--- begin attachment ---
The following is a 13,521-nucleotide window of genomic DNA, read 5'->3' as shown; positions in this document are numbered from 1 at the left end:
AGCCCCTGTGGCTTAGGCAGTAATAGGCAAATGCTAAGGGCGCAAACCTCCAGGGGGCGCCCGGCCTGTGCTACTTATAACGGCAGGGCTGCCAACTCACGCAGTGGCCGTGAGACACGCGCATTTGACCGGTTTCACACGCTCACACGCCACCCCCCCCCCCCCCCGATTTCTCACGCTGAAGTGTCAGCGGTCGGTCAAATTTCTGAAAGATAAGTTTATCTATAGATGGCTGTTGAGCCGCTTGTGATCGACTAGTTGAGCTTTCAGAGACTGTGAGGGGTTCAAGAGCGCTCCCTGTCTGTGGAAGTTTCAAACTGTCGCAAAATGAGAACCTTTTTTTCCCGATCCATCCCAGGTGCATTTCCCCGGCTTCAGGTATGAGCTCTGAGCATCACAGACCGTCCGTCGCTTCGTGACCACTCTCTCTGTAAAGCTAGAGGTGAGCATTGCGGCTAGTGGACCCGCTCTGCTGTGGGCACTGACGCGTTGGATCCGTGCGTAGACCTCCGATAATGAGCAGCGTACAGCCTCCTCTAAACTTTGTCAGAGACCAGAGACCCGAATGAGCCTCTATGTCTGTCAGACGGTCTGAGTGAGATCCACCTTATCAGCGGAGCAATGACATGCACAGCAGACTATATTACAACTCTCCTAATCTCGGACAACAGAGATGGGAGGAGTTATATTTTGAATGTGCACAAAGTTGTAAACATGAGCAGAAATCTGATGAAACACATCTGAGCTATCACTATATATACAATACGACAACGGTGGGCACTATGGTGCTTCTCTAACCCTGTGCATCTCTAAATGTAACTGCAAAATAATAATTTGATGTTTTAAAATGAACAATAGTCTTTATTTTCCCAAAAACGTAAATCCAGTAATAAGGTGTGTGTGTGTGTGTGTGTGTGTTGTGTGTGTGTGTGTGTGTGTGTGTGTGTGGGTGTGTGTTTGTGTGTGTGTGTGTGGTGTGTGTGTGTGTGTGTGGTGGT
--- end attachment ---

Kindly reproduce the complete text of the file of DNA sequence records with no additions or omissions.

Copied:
The following is a 13,521-nucleotide window of genomic DNA, read 5'->3' as shown; positions in this document are numbered from 1 at the left end:
AGCCCCTGTGGCTTAGGCAGTAATAGGCAAATGCTAAGGGCGCAAACCTCCAGGGGGCGCCCGGCCTGTGCTACTTATAACGGCAGGGCTGCCAACTCACGCAGTGGCCGTGAGACACGCGCATTTGACCGGTTTCACACGCTCACACGCCACCCCCCCCCCCCCCCGATTTCTCACGCTGAAGTGTCAGCGGTCGGTCAAATTTCTGAAAGATAAGTTTATCTATAGATGGCTGTTGAGCCGCTTGTGATCGACTAGTTGAGCTTTCAGAGACTGTGAGGGGTTCAAGAGCGCTCCCTGTCTGTGGAAGTTTCAAACTGTCGCAAAATGAGAACCTTTTTTTCCCGATCCATCCCAGGTGCATTTCCCCGGCTTCAGGTATGAGCTCTGAGCATCACAGACCGTCCGTCGCTTCGTGACCACTCTCTCTGTAAAGCTAGAGGTGAGCATTGCGGCTAGTGGACCCGCTCTGCTGTGGGCACTGACGCGTTGGATCCGTGCGTAGACCTCCGATAATGAGCAGCGTACAGCCTCCTCTAAACTTTGTCAGAGACCAGAGACCCGAATGAGCCTCTATGTCTGTCAGACGGTCTGAGTGAGATCCACCTTATCAGCGGAGCAATGACATGCACAGCAGACTATATTACAACTCTCCTAATCTCGGACAACAGAGATGGGAGGAGTTATATTTTGAATGTGCACAAAGTTGTAAACATGAGCAGAAATCTGATGAAACACATCTGAGCTATCACTATATATACAATACGACAACGGTGGGCACTATGGTGCTTCTCTAACCCTGTGCATCTCTAAATGTAACTGCAAAATAATAATTTGATGTTTTAAAATGAACAATAGTCTTTATTTTCCCAAAAACGTAAATCCAGTAATAAGGTGTGTGTGTGTGTGTGTGTGTGTTGTGTGTGTGTGTGTGTGTGTGTGTGTGTGGGTGTGTGTTTGTGTGTGTGTGTGTGGTGTGTGTGTGTGTGTGTGGTGGT